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Copyright law of India | Benefits of Copyright License PowerPoint Presentation
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Copyright law of India | Benefits of Copyright License

Copyright law of India | Benefits of Copyright License

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Copyright law of India | Benefits of Copyright License

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  1. IRRO Copyright law of India

  2. IRRO Copyright law The Copyright Act 1957 (as amended by the Copyright Amendment Act 2012) governs the subject of copyright law in India. The Act is applicable from 21 January 1958. The history of copyright law in India can be traced back to its colonial era under the British Empire. The Copyright Act 1957 was the first post-independence copyright legislation in India and the law has been amended six times since 1957.

  3. IRRO Applicable Copyright Act before 1958 Prior to 21 January 1958, The Indian Copyright Act, 1914, was applicable in India and still applicable for works created prior to 21 January 1958, when the new Act came into force[2] (the Copyright Act of 1911 passed by the Parliament of the United Kingdom as modified in its application to India by the Indian Copyright Act, 1914).[7][2] According to this Act, the period of copyright for photographs was 50 years from the time it was first published.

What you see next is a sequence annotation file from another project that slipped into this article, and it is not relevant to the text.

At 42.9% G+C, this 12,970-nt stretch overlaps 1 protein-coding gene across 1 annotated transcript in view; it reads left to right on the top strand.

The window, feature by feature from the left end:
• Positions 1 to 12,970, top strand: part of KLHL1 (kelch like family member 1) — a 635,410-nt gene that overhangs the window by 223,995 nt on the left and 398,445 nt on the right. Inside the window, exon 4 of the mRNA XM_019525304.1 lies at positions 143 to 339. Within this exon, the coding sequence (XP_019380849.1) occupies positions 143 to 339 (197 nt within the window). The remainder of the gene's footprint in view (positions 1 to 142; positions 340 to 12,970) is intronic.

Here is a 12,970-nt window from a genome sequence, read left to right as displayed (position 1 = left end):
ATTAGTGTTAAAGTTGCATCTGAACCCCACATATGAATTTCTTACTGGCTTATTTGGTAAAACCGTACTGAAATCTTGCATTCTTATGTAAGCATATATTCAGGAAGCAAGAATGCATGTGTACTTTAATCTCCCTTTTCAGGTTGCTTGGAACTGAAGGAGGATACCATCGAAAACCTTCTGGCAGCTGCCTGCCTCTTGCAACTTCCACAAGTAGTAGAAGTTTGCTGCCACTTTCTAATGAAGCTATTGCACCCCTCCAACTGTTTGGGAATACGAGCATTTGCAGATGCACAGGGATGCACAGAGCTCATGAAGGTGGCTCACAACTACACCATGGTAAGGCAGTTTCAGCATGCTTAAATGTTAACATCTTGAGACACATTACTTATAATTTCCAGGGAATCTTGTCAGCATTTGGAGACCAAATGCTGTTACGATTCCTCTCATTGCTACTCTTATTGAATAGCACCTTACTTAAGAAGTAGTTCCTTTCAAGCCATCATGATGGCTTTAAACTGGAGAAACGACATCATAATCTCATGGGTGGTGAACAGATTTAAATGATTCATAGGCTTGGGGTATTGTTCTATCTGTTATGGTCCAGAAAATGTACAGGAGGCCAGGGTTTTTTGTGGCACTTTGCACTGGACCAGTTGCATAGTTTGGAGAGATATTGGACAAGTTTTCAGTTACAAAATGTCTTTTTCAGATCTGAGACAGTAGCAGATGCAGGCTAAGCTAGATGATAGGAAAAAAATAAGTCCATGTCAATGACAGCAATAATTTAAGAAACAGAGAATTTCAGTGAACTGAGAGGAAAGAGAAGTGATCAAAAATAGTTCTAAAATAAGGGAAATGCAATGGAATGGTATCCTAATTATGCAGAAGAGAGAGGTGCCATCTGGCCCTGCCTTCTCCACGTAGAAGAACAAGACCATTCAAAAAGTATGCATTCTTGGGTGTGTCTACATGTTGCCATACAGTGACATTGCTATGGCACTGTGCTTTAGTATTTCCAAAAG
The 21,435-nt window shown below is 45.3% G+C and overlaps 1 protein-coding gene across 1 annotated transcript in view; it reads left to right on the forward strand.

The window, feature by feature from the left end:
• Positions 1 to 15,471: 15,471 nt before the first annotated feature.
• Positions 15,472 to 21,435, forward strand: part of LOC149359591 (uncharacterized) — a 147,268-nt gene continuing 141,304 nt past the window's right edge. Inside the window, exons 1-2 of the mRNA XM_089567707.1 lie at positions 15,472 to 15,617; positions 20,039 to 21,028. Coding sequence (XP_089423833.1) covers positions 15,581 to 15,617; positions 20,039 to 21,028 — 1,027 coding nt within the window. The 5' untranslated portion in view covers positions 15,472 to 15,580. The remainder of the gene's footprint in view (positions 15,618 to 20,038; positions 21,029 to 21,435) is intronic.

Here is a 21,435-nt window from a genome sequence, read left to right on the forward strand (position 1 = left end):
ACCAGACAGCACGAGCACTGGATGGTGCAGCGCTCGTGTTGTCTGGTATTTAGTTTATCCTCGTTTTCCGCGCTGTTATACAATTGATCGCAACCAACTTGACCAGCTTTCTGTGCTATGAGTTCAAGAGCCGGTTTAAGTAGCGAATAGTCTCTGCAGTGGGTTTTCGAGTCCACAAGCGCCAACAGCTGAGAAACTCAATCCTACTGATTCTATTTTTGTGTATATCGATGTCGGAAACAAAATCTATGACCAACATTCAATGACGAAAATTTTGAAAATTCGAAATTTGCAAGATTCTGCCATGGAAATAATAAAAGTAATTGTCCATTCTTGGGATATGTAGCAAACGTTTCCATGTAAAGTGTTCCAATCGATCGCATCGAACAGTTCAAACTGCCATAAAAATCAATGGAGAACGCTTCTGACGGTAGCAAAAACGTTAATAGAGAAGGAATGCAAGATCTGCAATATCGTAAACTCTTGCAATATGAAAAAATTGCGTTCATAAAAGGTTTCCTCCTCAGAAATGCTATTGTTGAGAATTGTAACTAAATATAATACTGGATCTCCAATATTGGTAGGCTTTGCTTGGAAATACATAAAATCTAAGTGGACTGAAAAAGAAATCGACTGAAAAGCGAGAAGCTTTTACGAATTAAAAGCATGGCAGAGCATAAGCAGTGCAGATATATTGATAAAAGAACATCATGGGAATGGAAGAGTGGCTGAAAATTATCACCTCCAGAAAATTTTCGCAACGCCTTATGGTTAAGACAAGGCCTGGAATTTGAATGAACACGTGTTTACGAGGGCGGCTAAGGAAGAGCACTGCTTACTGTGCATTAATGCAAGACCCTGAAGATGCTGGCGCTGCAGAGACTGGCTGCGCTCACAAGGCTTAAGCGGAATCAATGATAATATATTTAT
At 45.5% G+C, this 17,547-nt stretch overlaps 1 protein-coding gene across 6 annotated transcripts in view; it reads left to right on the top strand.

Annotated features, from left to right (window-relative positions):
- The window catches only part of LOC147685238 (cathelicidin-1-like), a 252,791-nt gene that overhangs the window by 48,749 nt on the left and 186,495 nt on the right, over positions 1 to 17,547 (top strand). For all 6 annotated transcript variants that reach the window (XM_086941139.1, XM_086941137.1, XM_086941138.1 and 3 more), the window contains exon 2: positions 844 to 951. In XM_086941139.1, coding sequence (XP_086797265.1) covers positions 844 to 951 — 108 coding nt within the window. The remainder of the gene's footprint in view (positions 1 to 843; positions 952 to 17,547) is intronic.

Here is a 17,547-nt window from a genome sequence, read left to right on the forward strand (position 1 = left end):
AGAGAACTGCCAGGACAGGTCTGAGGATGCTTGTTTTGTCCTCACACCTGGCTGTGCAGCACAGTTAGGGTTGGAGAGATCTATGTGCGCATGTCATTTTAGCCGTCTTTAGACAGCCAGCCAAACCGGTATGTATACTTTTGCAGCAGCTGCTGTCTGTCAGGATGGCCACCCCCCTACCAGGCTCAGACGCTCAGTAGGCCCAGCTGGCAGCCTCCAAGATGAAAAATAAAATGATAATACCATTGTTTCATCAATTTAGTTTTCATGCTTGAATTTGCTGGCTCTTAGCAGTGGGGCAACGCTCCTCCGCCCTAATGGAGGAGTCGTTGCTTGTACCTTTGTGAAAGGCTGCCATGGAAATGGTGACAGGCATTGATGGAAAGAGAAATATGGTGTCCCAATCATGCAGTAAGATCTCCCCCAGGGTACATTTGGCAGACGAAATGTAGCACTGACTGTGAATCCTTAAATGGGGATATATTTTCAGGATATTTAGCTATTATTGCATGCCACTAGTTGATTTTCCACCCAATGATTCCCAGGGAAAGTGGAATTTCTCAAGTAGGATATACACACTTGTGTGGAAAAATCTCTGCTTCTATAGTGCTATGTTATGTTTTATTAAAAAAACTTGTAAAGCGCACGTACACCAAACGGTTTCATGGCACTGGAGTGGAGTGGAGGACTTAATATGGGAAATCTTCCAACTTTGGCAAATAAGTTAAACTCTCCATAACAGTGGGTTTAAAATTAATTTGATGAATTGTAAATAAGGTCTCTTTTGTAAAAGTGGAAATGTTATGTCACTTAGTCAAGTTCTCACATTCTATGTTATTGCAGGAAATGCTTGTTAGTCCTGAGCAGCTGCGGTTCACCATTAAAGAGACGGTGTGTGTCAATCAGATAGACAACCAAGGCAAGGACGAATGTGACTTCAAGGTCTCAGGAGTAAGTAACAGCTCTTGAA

4. IRRO Definition of copyright Copyright is a bundle of rights given by the law to the creators of literary, dramatic, musical and artistic works and the producers of cinematograph films and sound recordings.[9] The rights provided under Copyright law include the rights of reproduction of the work, communication of the work to the public, adaptation of the work and translation of the work.[9] The scope and duration of protection provided under copyright law varies with the nature of the protected work. Copyright Licensees - https://www.irro.org.in/licensees/

  5. Ownership of copyright under the Copyright Act 1957 The author of a work is generally considered as the first owner of the copyright under the Copyright Act 1957.[15] However, for works made in the course of an author's employment under a "contract of service" or apprenticeship, the employer is considered as the first owner of copyright, in the absence of any agreement to the contrary.[16] The concept of joint authorship is recognised in Section. 2(z) of the Act which provides that "a work produced by the collaboration of two or more authors in which the contribution of one author is not distinct from the contribution of the other author or authors" is a work of joint authorship. This concept has been elucidated in cases like Najma Heptulla v. Orient Longman Ltd. and Ors. IRRO Source - https://en.wikipedia.org/wiki/Copyright_law_of_India

  6. IRRO Thank You